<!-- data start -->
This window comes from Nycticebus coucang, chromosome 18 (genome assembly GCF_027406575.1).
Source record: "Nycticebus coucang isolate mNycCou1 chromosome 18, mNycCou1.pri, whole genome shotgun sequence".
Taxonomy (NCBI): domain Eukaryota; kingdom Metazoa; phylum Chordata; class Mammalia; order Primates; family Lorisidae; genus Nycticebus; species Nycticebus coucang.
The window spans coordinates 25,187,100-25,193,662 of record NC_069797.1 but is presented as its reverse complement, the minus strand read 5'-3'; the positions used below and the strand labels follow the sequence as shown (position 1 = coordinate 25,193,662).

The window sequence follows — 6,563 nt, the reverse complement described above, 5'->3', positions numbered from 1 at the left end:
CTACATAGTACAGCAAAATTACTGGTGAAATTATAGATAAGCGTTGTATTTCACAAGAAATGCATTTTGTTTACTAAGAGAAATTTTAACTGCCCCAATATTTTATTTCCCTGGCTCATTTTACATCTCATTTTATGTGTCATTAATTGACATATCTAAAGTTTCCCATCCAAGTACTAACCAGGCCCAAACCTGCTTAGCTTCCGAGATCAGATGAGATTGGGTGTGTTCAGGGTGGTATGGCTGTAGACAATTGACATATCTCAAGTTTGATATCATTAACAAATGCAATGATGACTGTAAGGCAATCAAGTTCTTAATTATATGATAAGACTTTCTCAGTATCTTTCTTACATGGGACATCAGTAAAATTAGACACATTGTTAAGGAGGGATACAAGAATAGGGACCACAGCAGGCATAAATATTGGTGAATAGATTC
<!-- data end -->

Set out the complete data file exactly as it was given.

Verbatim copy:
This window comes from Nycticebus coucang, chromosome 18 (genome assembly GCF_027406575.1).
Source record: "Nycticebus coucang isolate mNycCou1 chromosome 18, mNycCou1.pri, whole genome shotgun sequence".
Taxonomy (NCBI): domain Eukaryota; kingdom Metazoa; phylum Chordata; class Mammalia; order Primates; family Lorisidae; genus Nycticebus; species Nycticebus coucang.
The window spans coordinates 25,187,100-25,193,662 of record NC_069797.1 but is presented as its reverse complement, the minus strand read 5'-3'; the positions used below and the strand labels follow the sequence as shown (position 1 = coordinate 25,193,662).

The window sequence follows — 6,563 nt, the reverse complement described above, 5'->3', positions numbered from 1 at the left end:
CTACATAGTACAGCAAAATTACTGGTGAAATTATAGATAAGCGTTGTATTTCACAAGAAATGCATTTTGTTTACTAAGAGAAATTTTAACTGCCCCAATATTTTATTTCCCTGGCTCATTTTACATCTCATTTTATGTGTCATTAATTGACATATCTAAAGTTTCCCATCCAAGTACTAACCAGGCCCAAACCTGCTTAGCTTCCGAGATCAGATGAGATTGGGTGTGTTCAGGGTGGTATGGCTGTAGACAATTGACATATCTCAAGTTTGATATCATTAACAAATGCAATGATGACTGTAAGGCAATCAAGTTCTTAATTATATGATAAGACTTTCTCAGTATCTTTCTTACATGGGACATCAGTAAAATTAGACACATTGTTAAGGAGGGATACAAGAATAGGGACCACAGCAGGCATAAATATTGGTGAATAGATTC